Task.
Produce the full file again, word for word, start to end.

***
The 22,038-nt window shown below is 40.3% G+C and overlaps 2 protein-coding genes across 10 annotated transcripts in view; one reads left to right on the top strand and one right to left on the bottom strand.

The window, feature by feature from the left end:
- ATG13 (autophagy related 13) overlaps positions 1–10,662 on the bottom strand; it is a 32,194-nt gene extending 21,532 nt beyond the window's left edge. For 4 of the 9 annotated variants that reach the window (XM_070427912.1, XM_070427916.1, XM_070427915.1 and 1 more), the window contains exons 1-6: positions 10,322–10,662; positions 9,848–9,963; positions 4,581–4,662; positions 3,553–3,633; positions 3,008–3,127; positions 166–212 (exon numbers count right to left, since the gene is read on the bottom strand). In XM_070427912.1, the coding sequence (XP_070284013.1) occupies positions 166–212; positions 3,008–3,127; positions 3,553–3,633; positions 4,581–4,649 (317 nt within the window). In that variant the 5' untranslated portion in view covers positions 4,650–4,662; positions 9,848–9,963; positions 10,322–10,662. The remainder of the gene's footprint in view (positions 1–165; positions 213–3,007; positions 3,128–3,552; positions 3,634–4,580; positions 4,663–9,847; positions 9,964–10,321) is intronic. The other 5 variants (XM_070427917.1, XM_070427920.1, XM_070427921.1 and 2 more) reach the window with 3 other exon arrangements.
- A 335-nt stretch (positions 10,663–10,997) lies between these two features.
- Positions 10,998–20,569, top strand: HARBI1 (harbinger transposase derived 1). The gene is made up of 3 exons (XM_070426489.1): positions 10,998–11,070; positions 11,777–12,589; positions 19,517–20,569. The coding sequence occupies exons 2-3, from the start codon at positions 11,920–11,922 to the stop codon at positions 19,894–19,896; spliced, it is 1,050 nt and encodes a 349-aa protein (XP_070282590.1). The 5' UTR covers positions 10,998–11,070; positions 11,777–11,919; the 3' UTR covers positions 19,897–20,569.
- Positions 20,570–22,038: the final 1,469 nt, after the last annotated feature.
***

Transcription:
The 22,038-nt window shown below is 40.3% G+C and overlaps 2 protein-coding genes across 10 annotated transcripts in view; one reads left to right on the top strand and one right to left on the bottom strand.

The window, feature by feature from the left end:
- ATG13 (autophagy related 13) overlaps positions 1–10,662 on the bottom strand; it is a 32,194-nt gene extending 21,532 nt beyond the window's left edge. For 4 of the 9 annotated variants that reach the window (XM_070427912.1, XM_070427916.1, XM_070427915.1 and 1 more), the window contains exons 1-6: positions 10,322–10,662; positions 9,848–9,963; positions 4,581–4,662; positions 3,553–3,633; positions 3,008–3,127; positions 166–212 (exon numbers count right to left, since the gene is read on the bottom strand). In XM_070427912.1, the coding sequence (XP_070284013.1) occupies positions 166–212; positions 3,008–3,127; positions 3,553–3,633; positions 4,581–4,649 (317 nt within the window). In that variant the 5' untranslated portion in view covers positions 4,650–4,662; positions 9,848–9,963; positions 10,322–10,662. The remainder of the gene's footprint in view (positions 1–165; positions 213–3,007; positions 3,128–3,552; positions 3,634–4,580; positions 4,663–9,847; positions 9,964–10,321) is intronic. The other 5 variants (XM_070427917.1, XM_070427920.1, XM_070427921.1 and 2 more) reach the window with 3 other exon arrangements.
- A 335-nt stretch (positions 10,663–10,997) lies between these two features.
- Positions 10,998–20,569, top strand: HARBI1 (harbinger transposase derived 1). The gene is made up of 3 exons (XM_070426489.1): positions 10,998–11,070; positions 11,777–12,589; positions 19,517–20,569. The coding sequence occupies exons 2-3, from the start codon at positions 11,920–11,922 to the stop codon at positions 19,894–19,896; spliced, it is 1,050 nt and encodes a 349-aa protein (XP_070282590.1). The 5' UTR covers positions 10,998–11,070; positions 11,777–11,919; the 3' UTR covers positions 19,897–20,569.
- Positions 20,570–22,038: the final 1,469 nt, after the last annotated feature.